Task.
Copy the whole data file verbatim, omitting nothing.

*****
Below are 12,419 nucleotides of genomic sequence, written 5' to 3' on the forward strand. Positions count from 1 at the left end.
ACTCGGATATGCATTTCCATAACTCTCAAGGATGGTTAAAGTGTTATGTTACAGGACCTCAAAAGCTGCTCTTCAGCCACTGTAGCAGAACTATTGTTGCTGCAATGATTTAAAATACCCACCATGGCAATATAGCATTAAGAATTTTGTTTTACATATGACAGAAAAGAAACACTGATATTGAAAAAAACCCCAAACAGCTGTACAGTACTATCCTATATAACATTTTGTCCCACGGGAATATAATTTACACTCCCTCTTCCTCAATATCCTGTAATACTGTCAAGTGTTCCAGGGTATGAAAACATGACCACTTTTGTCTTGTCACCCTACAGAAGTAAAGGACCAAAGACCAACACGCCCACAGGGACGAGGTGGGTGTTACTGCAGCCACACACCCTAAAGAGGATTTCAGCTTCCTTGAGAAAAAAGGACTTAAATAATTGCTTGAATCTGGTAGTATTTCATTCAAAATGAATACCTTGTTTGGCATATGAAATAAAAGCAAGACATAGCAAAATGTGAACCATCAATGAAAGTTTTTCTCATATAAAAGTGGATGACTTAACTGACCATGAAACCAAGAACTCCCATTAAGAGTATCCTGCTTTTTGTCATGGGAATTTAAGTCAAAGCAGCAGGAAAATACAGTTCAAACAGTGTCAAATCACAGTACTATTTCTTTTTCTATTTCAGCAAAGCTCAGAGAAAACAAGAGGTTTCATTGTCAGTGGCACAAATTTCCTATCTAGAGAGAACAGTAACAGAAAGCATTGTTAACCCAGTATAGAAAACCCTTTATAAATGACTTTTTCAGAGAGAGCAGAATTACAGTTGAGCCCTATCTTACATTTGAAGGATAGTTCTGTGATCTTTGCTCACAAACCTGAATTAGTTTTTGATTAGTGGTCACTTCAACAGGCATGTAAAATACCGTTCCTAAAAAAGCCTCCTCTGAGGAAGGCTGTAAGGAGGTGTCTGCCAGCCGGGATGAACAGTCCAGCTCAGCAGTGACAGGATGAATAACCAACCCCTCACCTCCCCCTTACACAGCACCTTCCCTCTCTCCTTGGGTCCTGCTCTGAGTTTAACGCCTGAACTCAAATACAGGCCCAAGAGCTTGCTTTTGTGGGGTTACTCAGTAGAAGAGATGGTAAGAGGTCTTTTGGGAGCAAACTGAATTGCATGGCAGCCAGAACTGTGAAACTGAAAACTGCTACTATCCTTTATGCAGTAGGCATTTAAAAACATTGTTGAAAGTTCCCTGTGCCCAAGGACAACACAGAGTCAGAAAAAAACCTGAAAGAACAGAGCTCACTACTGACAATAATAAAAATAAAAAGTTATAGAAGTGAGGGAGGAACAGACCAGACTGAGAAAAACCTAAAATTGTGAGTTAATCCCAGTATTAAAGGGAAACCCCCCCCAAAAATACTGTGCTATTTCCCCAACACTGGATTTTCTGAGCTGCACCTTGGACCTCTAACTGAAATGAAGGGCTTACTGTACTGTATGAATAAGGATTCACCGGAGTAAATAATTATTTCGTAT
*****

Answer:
Below are 12,419 nucleotides of genomic sequence, written 5' to 3' on the forward strand. Positions count from 1 at the left end.
ACTCGGATATGCATTTCCATAACTCTCAAGGATGGTTAAAGTGTTATGTTACAGGACCTCAAAAGCTGCTCTTCAGCCACTGTAGCAGAACTATTGTTGCTGCAATGATTTAAAATACCCACCATGGCAATATAGCATTAAGAATTTTGTTTTACATATGACAGAAAAGAAACACTGATATTGAAAAAAACCCCAAACAGCTGTACAGTACTATCCTATATAACATTTTGTCCCACGGGAATATAATTTACACTCCCTCTTCCTCAATATCCTGTAATACTGTCAAGTGTTCCAGGGTATGAAAACATGACCACTTTTGTCTTGTCACCCTACAGAAGTAAAGGACCAAAGACCAACACGCCCACAGGGACGAGGTGGGTGTTACTGCAGCCACACACCCTAAAGAGGATTTCAGCTTCCTTGAGAAAAAAGGACTTAAATAATTGCTTGAATCTGGTAGTATTTCATTCAAAATGAATACCTTGTTTGGCATATGAAATAAAAGCAAGACATAGCAAAATGTGAACCATCAATGAAAGTTTTTCTCATATAAAAGTGGATGACTTAACTGACCATGAAACCAAGAACTCCCATTAAGAGTATCCTGCTTTTTGTCATGGGAATTTAAGTCAAAGCAGCAGGAAAATACAGTTCAAACAGTGTCAAATCACAGTACTATTTCTTTTTCTATTTCAGCAAAGCTCAGAGAAAACAAGAGGTTTCATTGTCAGTGGCACAAATTTCCTATCTAGAGAGAACAGTAACAGAAAGCATTGTTAACCCAGTATAGAAAACCCTTTATAAATGACTTTTTCAGAGAGAGCAGAATTACAGTTGAGCCCTATCTTACATTTGAAGGATAGTTCTGTGATCTTTGCTCACAAACCTGAATTAGTTTTTGATTAGTGGTCACTTCAACAGGCATGTAAAATACCGTTCCTAAAAAAGCCTCCTCTGAGGAAGGCTGTAAGGAGGTGTCTGCCAGCCGGGATGAACAGTCCAGCTCAGCAGTGACAGGATGAATAACCAACCCCTCACCTCCCCCTTACACAGCACCTTCCCTCTCTCCTTGGGTCCTGCTCTGAGTTTAACGCCTGAACTCAAATACAGGCCCAAGAGCTTGCTTTTGTGGGGTTACTCAGTAGAAGAGATGGTAAGAGGTCTTTTGGGAGCAAACTGAATTGCATGGCAGCCAGAACTGTGAAACTGAAAACTGCTACTATCCTTTATGCAGTAGGCATTTAAAAACATTGTTGAAAGTTCCCTGTGCCCAAGGACAACACAGAGTCAGAAAAAAACCTGAAAGAACAGAGCTCACTACTGACAATAATAAAAATAAAAAGTTATAGAAGTGAGGGAGGAACAGACCAGACTGAGAAAAACCTAAAATTGTGAGTTAATCCCAGTATTAAAGGGAAACCCCCCCCAAAAATACTGTGCTATTTCCCCAACACTGGATTTTCTGAGCTGCACCTTGGACCTCTAACTGAAATGAAGGGCTTACTGTACTGTATGAATAAGGATTCACCGGAGTAAATAATTATTTCGTAT